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Can you switch your power of attorney, doctor, and lawyer without telling the one you have now, or your first lawyer?

Buffalo, NY |

grandfathers concern

Attorney Answers 2


You can change your own power of attorney as long as you still have capacity. The last power of attorney should be revoked. You can do that by revoking it directly in the new form. You can probably change your doctor without telling the first one, but you would be so much better off with getting your old medical records. Your new doctor will want to see a history and should. Again, you can probably change a lawyer without telling the first lawyer, if there is no continuing cases, but there are some ongoing matters that you would need the records that have already been worked on.

You noted grandfather's concern. Does your grandfather wish to change all these at once? If so, you might want to ask him why. It would be unusual to change all these important items in his life without a reason.

If it is your concern about changing the power of attorney, doctor and lawyer for your grandfather, unless you have guardianship over him, you can't. And the court granting guardianship would want to know why you were changing all three of these items.

Disclaimer: Please note that this answer does not constitute legal advice, and should not be relied on, since each situation is fact specific, and it is impossible to evaluate a legal problem without a comprehensive consultation and review of all the facts and documents at issue. This answer does not create an attorney-client relationship.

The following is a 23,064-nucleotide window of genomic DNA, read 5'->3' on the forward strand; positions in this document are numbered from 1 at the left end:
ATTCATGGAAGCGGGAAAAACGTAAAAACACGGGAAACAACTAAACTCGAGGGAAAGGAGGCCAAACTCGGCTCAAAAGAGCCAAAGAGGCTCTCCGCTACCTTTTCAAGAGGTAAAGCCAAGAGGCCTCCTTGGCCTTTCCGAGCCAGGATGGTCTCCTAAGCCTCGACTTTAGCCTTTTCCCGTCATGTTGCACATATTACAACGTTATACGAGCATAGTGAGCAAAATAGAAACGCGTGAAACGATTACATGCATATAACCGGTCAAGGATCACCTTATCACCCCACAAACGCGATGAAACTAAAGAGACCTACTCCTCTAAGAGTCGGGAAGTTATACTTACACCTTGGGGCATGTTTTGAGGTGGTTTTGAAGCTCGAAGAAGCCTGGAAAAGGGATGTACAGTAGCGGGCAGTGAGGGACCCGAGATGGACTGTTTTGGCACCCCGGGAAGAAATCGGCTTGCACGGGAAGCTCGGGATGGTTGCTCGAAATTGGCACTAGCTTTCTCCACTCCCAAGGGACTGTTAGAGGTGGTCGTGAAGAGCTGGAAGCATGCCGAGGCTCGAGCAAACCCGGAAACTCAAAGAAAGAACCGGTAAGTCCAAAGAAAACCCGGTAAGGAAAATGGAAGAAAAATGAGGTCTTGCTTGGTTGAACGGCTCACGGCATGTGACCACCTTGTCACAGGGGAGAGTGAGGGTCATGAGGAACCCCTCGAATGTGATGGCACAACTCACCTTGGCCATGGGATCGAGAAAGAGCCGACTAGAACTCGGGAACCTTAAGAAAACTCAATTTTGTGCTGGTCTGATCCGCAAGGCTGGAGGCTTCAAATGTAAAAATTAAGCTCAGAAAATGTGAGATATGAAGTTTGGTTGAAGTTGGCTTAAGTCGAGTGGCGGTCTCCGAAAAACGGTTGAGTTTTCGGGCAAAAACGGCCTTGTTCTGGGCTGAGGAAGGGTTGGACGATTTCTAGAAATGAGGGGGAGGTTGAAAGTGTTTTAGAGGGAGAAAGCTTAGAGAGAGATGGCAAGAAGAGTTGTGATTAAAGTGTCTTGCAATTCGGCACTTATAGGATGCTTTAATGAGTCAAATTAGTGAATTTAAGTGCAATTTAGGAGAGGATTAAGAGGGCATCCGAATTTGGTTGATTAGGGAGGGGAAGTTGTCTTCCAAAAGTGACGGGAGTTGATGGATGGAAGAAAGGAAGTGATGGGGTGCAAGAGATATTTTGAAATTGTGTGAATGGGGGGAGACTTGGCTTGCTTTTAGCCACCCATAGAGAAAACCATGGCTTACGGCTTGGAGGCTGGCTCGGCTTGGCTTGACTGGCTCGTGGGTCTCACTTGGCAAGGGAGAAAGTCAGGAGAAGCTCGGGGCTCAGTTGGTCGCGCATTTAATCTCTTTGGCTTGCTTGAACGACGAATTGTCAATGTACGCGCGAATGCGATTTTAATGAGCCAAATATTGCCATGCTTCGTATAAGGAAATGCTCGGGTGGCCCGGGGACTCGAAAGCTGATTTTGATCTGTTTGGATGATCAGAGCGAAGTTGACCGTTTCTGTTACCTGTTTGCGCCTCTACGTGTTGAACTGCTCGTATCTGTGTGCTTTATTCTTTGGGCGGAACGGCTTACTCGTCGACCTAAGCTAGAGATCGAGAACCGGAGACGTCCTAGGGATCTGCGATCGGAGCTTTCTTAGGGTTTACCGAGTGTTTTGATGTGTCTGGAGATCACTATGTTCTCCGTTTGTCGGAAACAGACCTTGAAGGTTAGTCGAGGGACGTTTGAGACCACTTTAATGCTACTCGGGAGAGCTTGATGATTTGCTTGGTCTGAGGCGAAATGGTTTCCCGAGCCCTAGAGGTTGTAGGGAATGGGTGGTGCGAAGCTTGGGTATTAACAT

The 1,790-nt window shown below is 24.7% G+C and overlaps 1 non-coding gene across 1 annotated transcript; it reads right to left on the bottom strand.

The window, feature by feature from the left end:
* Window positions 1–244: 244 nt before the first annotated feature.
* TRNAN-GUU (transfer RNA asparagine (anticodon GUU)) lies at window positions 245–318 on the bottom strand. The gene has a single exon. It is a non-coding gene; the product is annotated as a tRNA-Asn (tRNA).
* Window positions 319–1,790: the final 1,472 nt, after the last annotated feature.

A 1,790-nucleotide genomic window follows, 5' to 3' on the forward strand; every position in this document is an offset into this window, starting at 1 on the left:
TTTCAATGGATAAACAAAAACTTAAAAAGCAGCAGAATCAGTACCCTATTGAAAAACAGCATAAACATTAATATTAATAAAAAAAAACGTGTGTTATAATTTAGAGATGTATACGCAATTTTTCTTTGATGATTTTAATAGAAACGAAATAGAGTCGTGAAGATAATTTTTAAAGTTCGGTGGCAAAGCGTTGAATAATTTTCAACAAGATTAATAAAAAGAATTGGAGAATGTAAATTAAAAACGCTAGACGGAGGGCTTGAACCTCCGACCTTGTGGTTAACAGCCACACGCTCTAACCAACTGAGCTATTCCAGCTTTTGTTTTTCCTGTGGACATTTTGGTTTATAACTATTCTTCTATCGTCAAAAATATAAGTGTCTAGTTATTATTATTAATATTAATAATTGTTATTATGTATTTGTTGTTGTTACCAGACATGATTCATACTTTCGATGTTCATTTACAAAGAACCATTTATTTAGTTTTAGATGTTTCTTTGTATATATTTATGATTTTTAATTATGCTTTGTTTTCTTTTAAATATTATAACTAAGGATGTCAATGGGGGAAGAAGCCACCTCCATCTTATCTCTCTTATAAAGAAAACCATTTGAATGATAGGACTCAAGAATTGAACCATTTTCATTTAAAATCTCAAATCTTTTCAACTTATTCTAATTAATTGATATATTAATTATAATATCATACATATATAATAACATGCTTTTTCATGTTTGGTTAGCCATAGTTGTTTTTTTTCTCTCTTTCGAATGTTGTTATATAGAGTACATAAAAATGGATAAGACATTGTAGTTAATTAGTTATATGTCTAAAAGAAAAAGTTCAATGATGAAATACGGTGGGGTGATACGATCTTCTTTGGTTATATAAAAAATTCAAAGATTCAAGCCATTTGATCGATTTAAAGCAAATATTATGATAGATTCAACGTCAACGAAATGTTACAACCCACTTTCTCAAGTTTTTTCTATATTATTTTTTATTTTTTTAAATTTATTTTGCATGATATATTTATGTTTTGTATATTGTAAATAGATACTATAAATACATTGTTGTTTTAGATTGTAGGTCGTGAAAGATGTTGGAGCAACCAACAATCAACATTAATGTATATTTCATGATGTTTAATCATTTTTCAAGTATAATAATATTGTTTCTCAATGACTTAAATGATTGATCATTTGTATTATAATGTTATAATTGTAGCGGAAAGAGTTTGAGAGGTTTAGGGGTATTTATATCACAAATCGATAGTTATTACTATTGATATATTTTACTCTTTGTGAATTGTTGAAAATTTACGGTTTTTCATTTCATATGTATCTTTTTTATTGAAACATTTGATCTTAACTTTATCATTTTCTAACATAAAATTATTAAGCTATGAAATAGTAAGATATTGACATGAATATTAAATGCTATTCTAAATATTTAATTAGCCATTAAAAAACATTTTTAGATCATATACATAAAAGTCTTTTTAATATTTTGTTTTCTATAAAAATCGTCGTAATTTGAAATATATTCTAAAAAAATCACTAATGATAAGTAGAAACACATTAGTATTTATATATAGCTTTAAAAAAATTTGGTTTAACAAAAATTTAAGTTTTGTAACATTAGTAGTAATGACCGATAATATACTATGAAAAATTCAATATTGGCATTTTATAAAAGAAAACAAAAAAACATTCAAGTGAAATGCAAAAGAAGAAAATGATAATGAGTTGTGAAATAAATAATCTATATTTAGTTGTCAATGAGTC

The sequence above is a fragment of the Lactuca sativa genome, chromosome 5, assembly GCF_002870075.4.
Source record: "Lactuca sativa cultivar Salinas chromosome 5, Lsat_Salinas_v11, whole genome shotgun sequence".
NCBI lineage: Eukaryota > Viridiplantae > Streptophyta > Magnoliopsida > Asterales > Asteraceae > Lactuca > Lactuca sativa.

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While you can change doctors and lawyers without notifying the prior for reasons discussed in other posts I wouldn't advise it. As for the Power of Attorney, until you tell the agent named in the first Power of Attorney that a new Power has been signed revoking the first, that agent is justified in still using the Power, they do after all still honestly believe they are the agent. To make an effective revocation of the prior power, notice of the revocation should be given to the prior agent and to any institutions who were given a copy of the prior power.

Very truly yours,

Ed Smeltzer

NOTE: This answer was prepared for educational purposes only. By using this site you understand and agree that there is no attorney client relationship or confidentiality between you and the attorney responding. This site should not be used as a substitute for competent legal advice from a licensed attorney that practices in the subject area in your jurisdiction and with whom you have an attorney client relationship. The law changes frequently and varies from jurisdiction to jurisdiction. The information and materials provided are general in nature, and may not apply to a specific factual or legal circumstance described in the question or omitted from the question.

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